Development of Sensitive Behavioral Assays
NARC modified the semantic fluency test, a classical neuropsychological measure of executive/PFC brain function, to include drug-related categories so as to increase its sensitivity and ecological validity in the study of drug use disorders (Goldstein et al., 2007; Goldstein et al., 2009).
This task was developed for fMRI. Instead of color words (classical Color-Word Stroop task), this task uses drug-related words and matched neutral (e.g., household) words. The individual is required to press a button for an unrelated dimension of the task (word color), allowing us to study the implicit impact on behavior and brain function of word salience (Goldstein et al., 2007; Goldstein et al., 2009).
Using this questionnaire we can distinguish between drug-related liking vs. wanting in cocaine addicted individuals as compared to similar ratings for other primary reinforcers (e.g., food) and correlated with age of cocaine use onset (Goldstein et al., 2010).
Simulated Drug Choice Tasks
NARC developed two neuropsychological drug choice tasks to objectively determine preference for viewing drug-related pictures in cocaine addiction, modeling the classical and highly robust drug-seeking paradigms used in animal studies. Choice to view drug-related pictures as compared to choice to view standardized pleasant, unpleasant, and neutral pictures is indicated by button press. These tasks can be safely administered to abstinent and treatment-seeking individuals. In our ‘explicit’ task, choice is made between two fully-visible side-by-side images; in our ‘probabilistic’ task, choice is made between pictures hidden under flipped-over cards. These tasks have now been validated in their ability to predict highly relevant drug-related outcomes in addiction. Higher drug-related choice is associated with higher actual drug use, measured both concurrently (Moeller et al., 2009) and prospectively (Moeller et al., 2013). In addition, lower drug-related choice tracks improvements at 6-months follow-up in fMRI midbrain functioning (Moeller et al., 2012).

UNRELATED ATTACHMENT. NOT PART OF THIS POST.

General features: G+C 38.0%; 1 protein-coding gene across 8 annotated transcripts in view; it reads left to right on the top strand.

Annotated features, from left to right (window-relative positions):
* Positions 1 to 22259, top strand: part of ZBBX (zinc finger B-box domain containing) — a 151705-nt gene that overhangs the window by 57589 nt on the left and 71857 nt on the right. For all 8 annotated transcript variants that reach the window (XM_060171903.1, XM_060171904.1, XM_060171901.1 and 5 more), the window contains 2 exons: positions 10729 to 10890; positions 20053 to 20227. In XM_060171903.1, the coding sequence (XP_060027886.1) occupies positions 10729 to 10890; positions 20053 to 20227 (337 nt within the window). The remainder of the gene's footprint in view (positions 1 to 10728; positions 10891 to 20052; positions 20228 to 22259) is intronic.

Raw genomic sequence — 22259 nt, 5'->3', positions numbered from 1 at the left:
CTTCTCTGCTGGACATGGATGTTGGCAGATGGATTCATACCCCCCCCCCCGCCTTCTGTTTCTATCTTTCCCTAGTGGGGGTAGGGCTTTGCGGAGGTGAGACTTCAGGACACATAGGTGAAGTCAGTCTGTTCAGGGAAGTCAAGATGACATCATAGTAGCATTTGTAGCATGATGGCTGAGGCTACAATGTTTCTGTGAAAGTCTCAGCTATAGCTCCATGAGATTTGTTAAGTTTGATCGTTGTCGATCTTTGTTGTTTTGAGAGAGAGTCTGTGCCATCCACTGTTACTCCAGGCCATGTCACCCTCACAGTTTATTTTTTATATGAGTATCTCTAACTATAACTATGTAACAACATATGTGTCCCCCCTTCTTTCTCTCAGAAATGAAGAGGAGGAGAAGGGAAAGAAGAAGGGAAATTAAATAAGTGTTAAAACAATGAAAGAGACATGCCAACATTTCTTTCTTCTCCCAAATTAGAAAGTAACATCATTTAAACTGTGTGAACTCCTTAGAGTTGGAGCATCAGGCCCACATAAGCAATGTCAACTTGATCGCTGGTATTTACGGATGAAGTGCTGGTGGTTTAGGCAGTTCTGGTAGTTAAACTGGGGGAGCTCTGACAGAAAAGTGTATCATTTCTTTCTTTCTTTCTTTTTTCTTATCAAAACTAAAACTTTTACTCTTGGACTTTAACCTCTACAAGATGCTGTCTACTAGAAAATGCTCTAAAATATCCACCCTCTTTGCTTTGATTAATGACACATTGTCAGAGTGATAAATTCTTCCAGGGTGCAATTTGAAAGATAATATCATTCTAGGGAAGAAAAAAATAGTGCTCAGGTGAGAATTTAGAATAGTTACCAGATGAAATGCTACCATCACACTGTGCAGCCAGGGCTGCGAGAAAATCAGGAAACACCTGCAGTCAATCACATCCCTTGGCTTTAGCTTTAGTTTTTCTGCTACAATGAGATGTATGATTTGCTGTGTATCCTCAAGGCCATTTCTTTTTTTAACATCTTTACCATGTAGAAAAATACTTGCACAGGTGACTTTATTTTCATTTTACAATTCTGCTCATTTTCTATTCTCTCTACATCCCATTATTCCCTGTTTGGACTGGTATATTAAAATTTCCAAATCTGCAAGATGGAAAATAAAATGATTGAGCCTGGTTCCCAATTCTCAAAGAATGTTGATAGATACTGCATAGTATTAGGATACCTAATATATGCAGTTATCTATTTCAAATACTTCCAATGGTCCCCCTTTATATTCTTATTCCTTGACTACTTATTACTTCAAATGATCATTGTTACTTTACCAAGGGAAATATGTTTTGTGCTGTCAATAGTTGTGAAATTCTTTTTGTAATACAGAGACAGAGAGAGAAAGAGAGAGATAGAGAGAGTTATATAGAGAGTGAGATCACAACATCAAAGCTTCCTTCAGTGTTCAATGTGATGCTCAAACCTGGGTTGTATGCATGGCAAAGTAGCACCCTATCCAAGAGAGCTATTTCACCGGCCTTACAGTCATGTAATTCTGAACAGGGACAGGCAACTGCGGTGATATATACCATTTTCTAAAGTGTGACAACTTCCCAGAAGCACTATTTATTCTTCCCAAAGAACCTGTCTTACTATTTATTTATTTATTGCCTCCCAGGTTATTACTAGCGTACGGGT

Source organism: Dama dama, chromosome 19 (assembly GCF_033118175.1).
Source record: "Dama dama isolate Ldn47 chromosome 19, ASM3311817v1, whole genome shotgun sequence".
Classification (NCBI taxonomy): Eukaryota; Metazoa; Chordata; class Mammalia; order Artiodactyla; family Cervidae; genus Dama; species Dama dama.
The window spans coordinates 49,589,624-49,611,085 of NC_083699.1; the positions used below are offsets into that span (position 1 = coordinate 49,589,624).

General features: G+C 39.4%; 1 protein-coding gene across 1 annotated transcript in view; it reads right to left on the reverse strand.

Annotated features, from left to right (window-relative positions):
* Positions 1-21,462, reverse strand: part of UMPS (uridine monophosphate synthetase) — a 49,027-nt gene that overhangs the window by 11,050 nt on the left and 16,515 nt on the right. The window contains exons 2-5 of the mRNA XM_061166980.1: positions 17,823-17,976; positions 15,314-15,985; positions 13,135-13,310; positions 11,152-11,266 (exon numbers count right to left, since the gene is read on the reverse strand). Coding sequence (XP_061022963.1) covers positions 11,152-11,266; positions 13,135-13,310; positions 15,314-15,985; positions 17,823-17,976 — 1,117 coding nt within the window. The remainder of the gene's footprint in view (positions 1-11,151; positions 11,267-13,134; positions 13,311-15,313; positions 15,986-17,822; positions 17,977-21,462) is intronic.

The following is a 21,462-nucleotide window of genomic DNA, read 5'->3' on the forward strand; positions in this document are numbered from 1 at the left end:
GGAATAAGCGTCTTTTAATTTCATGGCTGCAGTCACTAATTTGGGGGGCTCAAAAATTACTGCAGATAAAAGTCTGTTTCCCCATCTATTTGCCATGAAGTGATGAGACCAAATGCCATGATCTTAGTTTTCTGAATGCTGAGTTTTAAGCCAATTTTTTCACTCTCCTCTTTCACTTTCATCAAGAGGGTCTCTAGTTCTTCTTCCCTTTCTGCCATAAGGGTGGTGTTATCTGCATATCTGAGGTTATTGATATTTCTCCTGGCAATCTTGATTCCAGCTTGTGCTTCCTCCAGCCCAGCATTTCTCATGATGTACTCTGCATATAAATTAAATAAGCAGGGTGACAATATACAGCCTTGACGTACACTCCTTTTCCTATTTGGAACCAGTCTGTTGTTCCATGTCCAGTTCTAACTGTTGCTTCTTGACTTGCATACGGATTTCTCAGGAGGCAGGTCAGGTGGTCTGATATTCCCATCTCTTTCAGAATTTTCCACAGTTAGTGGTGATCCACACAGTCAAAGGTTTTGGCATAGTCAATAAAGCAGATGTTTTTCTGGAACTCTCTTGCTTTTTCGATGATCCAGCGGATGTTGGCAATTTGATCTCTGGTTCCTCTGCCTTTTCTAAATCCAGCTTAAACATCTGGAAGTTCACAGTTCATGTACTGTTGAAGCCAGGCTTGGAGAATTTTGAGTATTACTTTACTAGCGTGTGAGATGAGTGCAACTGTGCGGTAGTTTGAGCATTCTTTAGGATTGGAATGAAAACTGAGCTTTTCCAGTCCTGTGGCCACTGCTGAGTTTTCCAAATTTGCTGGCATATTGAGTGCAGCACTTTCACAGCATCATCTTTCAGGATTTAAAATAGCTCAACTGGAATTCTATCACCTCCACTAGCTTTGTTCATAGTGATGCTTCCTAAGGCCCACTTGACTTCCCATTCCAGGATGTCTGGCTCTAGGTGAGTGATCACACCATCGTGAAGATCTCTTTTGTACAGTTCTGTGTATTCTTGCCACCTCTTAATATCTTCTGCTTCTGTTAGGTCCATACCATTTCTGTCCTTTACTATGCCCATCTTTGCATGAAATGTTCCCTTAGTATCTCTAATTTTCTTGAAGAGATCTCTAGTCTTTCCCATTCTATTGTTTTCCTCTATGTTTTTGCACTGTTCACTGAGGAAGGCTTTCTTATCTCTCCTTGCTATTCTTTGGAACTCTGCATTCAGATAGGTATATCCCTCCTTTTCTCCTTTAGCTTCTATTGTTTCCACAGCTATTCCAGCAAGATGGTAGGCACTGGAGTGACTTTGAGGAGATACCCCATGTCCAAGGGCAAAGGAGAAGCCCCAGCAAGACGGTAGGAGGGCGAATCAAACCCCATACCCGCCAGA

A second function of these simulated drug choice tasks is to interrogate the novel hypothesis of impaired insight in addiction (Goldstein et al., 2009). We defined impaired insight as compromised self-awareness of ongoing choice behavior, specifically the inability to correctly report which types of pictures (pleasant, unpleasant, neutral, cocaine) were chosen for viewing most often (Moeller et al., 2010). Our results have called into question the ubiquitous use of self-reported craving in addiction calling for more objective measures for behavior prediction, such as scalp-recorded ERPs (Moeller et al., 2012). Current research on this topic is exploring the neural correlates of impaired insight as measured with fMRI and voxel-based morphometry (VBM), which have indicated a potentially important role for the rostral anterior cingulate cortex (rACC) (Moeller et al., in press)..
These novel neuropsychological tasks highlight the importance of developing cue-sensitive tasks for probing the neurobiology underlying the particular functional (cognitive-emotional) changes in addicted individuals.
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